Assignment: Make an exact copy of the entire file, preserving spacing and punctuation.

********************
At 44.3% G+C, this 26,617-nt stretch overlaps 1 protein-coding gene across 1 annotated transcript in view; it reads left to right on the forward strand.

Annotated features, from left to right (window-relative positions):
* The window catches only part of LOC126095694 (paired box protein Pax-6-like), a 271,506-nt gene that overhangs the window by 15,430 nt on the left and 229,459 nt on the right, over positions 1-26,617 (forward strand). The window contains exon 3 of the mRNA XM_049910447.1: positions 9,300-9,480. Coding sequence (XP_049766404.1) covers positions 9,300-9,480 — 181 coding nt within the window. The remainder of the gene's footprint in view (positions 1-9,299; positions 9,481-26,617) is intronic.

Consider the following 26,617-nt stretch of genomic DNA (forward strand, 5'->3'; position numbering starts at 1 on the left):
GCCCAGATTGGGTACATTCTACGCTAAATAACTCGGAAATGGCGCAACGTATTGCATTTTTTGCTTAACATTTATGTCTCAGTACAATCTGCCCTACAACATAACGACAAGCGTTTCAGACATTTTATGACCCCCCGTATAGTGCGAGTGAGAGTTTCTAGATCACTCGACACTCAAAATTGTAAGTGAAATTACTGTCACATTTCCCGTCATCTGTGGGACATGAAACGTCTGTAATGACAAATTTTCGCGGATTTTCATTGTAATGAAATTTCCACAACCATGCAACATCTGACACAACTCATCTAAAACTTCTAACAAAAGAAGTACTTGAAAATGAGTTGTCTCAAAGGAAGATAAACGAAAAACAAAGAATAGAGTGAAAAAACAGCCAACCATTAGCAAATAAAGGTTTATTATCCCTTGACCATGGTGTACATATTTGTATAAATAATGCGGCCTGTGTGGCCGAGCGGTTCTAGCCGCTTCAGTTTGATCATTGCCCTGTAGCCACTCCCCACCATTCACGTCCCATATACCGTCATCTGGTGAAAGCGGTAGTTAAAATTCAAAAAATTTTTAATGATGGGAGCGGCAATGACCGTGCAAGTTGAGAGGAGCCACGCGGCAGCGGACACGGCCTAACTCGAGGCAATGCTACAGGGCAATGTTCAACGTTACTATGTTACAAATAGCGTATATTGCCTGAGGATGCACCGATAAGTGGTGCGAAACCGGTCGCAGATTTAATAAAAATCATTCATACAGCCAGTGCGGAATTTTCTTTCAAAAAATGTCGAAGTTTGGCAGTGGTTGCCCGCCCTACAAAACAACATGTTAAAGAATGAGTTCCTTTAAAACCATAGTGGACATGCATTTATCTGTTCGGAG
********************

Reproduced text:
At 44.3% G+C, this 26,617-nt stretch overlaps 1 protein-coding gene across 1 annotated transcript in view; it reads left to right on the forward strand.

Annotated features, from left to right (window-relative positions):
* The window catches only part of LOC126095694 (paired box protein Pax-6-like), a 271,506-nt gene that overhangs the window by 15,430 nt on the left and 229,459 nt on the right, over positions 1-26,617 (forward strand). The window contains exon 3 of the mRNA XM_049910447.1: positions 9,300-9,480. Coding sequence (XP_049766404.1) covers positions 9,300-9,480 — 181 coding nt within the window. The remainder of the gene's footprint in view (positions 1-9,299; positions 9,481-26,617) is intronic.

Consider the following 26,617-nt stretch of genomic DNA (forward strand, 5'->3'; position numbering starts at 1 on the left):
GCCCAGATTGGGTACATTCTACGCTAAATAACTCGGAAATGGCGCAACGTATTGCATTTTTTGCTTAACATTTATGTCTCAGTACAATCTGCCCTACAACATAACGACAAGCGTTTCAGACATTTTATGACCCCCCGTATAGTGCGAGTGAGAGTTTCTAGATCACTCGACACTCAAAATTGTAAGTGAAATTACTGTCACATTTCCCGTCATCTGTGGGACATGAAACGTCTGTAATGACAAATTTTCGCGGATTTTCATTGTAATGAAATTTCCACAACCATGCAACATCTGACACAACTCATCTAAAACTTCTAACAAAAGAAGTACTTGAAAATGAGTTGTCTCAAAGGAAGATAAACGAAAAACAAAGAATAGAGTGAAAAAACAGCCAACCATTAGCAAATAAAGGTTTATTATCCCTTGACCATGGTGTACATATTTGTATAAATAATGCGGCCTGTGTGGCCGAGCGGTTCTAGCCGCTTCAGTTTGATCATTGCCCTGTAGCCACTCCCCACCATTCACGTCCCATATACCGTCATCTGGTGAAAGCGGTAGTTAAAATTCAAAAAATTTTTAATGATGGGAGCGGCAATGACCGTGCAAGTTGAGAGGAGCCACGCGGCAGCGGACACGGCCTAACTCGAGGCAATGCTACAGGGCAATGTTCAACGTTACTATGTTACAAATAGCGTATATTGCCTGAGGATGCACCGATAAGTGGTGCGAAACCGGTCGCAGATTTAATAAAAATCATTCATACAGCCAGTGCGGAATTTTCTTTCAAAAAATGTCGAAGTTTGGCAGTGGTTGCCCGCCCTACAAAACAACATGTTAAAGAATGAGTTCCTTTAAAACCATAGTGGACATGCATTTATCTGTTCGGAG